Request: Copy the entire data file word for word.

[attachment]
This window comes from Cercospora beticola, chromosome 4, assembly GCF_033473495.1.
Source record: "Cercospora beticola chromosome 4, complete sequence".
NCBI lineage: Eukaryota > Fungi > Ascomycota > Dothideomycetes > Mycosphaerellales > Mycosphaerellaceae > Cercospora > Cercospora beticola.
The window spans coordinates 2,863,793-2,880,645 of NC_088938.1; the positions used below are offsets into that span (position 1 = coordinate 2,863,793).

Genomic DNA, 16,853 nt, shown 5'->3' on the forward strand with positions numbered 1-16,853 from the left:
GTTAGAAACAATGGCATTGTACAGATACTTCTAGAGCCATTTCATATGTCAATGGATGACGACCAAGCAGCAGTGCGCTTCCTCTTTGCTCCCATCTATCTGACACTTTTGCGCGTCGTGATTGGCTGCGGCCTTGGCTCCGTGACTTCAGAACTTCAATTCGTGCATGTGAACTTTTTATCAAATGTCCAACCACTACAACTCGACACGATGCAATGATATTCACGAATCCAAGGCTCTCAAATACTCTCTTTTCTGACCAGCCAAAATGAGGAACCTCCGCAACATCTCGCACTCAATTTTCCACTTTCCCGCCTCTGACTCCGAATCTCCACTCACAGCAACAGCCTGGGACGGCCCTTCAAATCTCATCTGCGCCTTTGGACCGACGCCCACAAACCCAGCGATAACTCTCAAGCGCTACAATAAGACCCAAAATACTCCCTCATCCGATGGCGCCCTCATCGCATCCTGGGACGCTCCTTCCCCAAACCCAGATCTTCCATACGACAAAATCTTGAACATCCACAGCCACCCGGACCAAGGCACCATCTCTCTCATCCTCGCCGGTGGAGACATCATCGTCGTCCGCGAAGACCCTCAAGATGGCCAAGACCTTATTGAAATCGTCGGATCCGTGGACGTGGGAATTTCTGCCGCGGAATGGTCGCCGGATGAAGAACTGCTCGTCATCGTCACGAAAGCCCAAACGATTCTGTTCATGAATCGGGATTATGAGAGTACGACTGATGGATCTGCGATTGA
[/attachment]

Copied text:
This window comes from Cercospora beticola, chromosome 4, assembly GCF_033473495.1.
Source record: "Cercospora beticola chromosome 4, complete sequence".
NCBI lineage: Eukaryota > Fungi > Ascomycota > Dothideomycetes > Mycosphaerellales > Mycosphaerellaceae > Cercospora > Cercospora beticola.
The window spans coordinates 2,863,793-2,880,645 of NC_088938.1; the positions used below are offsets into that span (position 1 = coordinate 2,863,793).

Genomic DNA, 16,853 nt, shown 5'->3' on the forward strand with positions numbered 1-16,853 from the left:
GTTAGAAACAATGGCATTGTACAGATACTTCTAGAGCCATTTCATATGTCAATGGATGACGACCAAGCAGCAGTGCGCTTCCTCTTTGCTCCCATCTATCTGACACTTTTGCGCGTCGTGATTGGCTGCGGCCTTGGCTCCGTGACTTCAGAACTTCAATTCGTGCATGTGAACTTTTTATCAAATGTCCAACCACTACAACTCGACACGATGCAATGATATTCACGAATCCAAGGCTCTCAAATACTCTCTTTTCTGACCAGCCAAAATGAGGAACCTCCGCAACATCTCGCACTCAATTTTCCACTTTCCCGCCTCTGACTCCGAATCTCCACTCACAGCAACAGCCTGGGACGGCCCTTCAAATCTCATCTGCGCCTTTGGACCGACGCCCACAAACCCAGCGATAACTCTCAAGCGCTACAATAAGACCCAAAATACTCCCTCATCCGATGGCGCCCTCATCGCATCCTGGGACGCTCCTTCCCCAAACCCAGATCTTCCATACGACAAAATCTTGAACATCCACAGCCACCCGGACCAAGGCACCATCTCTCTCATCCTCGCCGGTGGAGACATCATCGTCGTCCGCGAAGACCCTCAAGATGGCCAAGACCTTATTGAAATCGTCGGATCCGTGGACGTGGGAATTTCTGCCGCGGAATGGTCGCCGGATGAAGAACTGCTCGTCATCGTCACGAAAGCCCAAACGATTCTGTTCATGAATCGGGATTATGAGAGTACGACTGATGGATCTGCGATTGA